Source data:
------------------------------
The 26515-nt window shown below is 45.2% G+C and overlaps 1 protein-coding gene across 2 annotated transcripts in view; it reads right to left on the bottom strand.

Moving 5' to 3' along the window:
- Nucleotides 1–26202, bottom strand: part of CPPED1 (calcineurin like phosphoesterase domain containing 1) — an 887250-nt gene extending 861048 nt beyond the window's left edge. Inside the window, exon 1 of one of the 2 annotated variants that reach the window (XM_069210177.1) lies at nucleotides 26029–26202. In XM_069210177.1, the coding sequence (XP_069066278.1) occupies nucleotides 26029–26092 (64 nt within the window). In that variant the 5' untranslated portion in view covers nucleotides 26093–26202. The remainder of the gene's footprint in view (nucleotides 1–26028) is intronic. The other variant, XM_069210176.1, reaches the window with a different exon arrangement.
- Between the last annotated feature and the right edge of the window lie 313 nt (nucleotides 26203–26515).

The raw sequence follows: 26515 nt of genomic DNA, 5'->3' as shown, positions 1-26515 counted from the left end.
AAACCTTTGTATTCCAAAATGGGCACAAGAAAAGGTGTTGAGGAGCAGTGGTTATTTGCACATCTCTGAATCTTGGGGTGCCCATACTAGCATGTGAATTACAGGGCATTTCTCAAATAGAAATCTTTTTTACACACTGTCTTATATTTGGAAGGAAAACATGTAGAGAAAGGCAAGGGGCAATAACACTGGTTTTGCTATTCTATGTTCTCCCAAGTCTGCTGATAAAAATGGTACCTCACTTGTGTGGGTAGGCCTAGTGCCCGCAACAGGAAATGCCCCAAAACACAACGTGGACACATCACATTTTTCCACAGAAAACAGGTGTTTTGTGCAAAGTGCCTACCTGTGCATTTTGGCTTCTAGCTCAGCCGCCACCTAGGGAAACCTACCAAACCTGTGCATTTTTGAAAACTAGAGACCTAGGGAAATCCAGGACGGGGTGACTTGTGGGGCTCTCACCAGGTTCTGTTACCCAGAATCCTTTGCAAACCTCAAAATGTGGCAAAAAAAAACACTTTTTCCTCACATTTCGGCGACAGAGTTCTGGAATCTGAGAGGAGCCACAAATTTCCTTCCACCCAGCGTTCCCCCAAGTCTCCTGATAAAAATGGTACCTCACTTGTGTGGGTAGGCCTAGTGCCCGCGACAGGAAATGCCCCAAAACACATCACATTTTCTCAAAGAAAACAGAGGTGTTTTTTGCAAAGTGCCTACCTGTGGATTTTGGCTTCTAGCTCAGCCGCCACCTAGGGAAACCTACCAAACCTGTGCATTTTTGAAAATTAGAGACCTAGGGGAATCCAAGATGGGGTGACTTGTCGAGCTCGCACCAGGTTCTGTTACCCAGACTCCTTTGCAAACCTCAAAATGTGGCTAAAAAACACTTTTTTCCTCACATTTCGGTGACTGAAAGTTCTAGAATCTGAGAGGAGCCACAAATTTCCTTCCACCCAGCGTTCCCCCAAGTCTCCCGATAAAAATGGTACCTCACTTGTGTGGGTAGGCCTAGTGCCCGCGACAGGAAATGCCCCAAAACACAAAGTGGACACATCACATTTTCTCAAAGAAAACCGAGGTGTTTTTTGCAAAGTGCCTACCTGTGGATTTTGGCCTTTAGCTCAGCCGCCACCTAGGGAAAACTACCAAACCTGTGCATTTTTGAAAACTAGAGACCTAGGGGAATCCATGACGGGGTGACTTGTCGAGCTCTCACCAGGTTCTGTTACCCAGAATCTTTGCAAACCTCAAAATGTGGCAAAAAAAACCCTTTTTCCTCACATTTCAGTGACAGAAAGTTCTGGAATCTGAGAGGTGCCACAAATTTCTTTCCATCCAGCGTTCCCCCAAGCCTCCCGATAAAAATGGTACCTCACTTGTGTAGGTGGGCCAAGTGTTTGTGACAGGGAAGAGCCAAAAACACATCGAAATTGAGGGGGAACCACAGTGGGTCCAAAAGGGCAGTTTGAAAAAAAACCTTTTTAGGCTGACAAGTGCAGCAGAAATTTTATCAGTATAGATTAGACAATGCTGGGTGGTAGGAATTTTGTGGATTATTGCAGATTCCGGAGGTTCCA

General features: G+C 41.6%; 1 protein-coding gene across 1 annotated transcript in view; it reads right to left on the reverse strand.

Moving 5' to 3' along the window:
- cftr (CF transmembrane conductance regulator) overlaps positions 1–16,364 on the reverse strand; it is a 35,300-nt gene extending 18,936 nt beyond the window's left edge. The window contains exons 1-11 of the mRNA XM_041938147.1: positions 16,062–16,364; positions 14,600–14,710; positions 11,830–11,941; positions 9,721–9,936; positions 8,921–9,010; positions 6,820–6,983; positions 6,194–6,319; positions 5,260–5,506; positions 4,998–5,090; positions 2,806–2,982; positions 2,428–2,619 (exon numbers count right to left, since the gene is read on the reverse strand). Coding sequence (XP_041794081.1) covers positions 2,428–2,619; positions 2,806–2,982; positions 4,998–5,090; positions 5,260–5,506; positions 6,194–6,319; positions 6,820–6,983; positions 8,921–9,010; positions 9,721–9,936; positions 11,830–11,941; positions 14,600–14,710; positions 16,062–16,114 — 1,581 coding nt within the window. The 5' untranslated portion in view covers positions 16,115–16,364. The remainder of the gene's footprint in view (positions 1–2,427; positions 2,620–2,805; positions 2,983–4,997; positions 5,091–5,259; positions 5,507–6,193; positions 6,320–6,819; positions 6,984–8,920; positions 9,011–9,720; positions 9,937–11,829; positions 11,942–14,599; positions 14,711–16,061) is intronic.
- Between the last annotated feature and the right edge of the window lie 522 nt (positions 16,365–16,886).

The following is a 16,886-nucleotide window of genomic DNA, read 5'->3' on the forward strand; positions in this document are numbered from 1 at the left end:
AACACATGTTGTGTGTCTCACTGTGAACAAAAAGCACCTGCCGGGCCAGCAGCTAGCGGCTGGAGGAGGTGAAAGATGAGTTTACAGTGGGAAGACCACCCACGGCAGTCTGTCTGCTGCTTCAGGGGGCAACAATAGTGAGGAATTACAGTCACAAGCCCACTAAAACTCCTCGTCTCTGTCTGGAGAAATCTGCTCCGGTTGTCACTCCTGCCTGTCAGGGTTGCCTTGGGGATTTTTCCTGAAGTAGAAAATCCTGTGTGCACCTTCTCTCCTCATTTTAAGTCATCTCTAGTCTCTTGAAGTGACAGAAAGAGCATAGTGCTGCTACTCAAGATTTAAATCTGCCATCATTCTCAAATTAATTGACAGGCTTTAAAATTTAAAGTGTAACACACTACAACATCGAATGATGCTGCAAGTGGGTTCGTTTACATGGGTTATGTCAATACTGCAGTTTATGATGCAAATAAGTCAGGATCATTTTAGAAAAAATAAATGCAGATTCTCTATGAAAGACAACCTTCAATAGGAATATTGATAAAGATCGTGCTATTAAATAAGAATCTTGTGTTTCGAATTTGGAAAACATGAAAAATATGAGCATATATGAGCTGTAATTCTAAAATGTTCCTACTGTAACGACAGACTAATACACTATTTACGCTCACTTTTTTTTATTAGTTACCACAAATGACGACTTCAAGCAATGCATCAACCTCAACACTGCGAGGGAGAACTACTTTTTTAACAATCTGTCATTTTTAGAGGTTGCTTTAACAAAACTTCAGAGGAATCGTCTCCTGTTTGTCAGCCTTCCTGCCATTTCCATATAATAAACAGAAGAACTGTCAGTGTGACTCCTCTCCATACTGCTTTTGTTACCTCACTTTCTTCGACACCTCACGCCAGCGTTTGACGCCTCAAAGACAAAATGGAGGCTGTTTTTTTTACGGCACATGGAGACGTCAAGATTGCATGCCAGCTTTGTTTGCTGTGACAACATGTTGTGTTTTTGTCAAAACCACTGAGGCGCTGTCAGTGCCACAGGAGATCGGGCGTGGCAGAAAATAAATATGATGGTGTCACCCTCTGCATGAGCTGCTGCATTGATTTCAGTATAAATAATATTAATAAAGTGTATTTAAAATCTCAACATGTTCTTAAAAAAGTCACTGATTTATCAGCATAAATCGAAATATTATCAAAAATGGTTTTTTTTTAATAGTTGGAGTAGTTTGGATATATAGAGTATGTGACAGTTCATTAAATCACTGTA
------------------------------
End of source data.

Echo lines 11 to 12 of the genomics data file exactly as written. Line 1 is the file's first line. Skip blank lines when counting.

The following is a 16,886-nucleotide window of genomic DNA, read 5'->3' on the forward strand; positions in this document are numbered from 1 at the left end:
AACACATGTTGTGTGTCTCACTGTGAACAAAAAGCACCTGCCGGGCCAGCAGCTAGCGGCTGGAGGAGGTGAAAGATGAGTTTACAGTGGGAAGACCACCCACGGCAGTCTGTCTGCTGCTTCAGGGGGCAACAATAGTGAGGAATTACAGTCACAAGCCCACTAAAACTCCTCGTCTCTGTCTGGAGAAATCTGCTCCGGTTGTCACTCCTGCCTGTCAGGGTTGCCTTGGGGATTTTTCCTGAAGTAGAAAATCCTGTGTGCACCTTCTCTCCTCATTTTAAGTCATCTCTAGTCTCTTGAAGTGACAGAAAGAGCATAGTGCTGCTACTCAAGATTTAAATCTGCCATCATTCTCAAATTAATTGACAGGCTTTAAAATTTAAAGTGTAACACACTACAACATCGAATGATGCTGCAAGTGGGTTCGTTTACATGGGTTATGTCAATACTGCAGTTTATGATGCAAATAAGTCAGGATCATTTTAGAAAAAATAAATGCAGATTCTCTATGAAAGACAACCTTCAATAGGAATATTGATAAAGATCGTGCTATTAAATAAGAATCTTGTGTTTCGAATTTGGAAAACATGAAAAATATGAGCATATATGAGCTGTAATTCTAAAATGTTCCTACTGTAACGACAGACTAATACACTATTTACGCTCACTTTTTTTTATTAGTTACCACAAATGACGACTTCAAGCAATGCATCAACCTCAACACTGCGAGGGAGAACTACTTTTTTAACAATCTGTCATTTTTAGAGGTTGCTTTAACAAAACTTCAGAGGAATCGTCTCCTGTTTGTCAGCCTTCCTGCCATTTCCATATAATAAACAGAAGAACTGTCAGTGTGACTCCTCTCCATACTGCTTTTGTTACCTCACTTTCTTCGACACCTCACGCCAGCGTTTGACGCCTCAAAGACAAAATGGAGGCTGTTTTTTTTACGGCACATGGAGACGTCAAGATTGCATGCCAGCTTTGTTTGCTGTGACAACATGTTGTGTTTTTGTCAAAACCACTGAGGCGCTGTCAGTGCCACAGGAGATCGGGCGTGGCAGAAAATAAATATGATGGTGTCACCCTCTGCATGAGCTGCTGCATTGATTTCAGTATAAATAATATTAATAAAGTGTATTTAAAATCTCAACATGTTCTTAAAAAAGTCACTGATTTATCAGCATAAATCGAAATATTATCAAAAATGGTTTTTTTTTAATAGTTGGAGTAGTTTGGATATATAGAGTATGTGACAGTTCATTAAATCACTGTA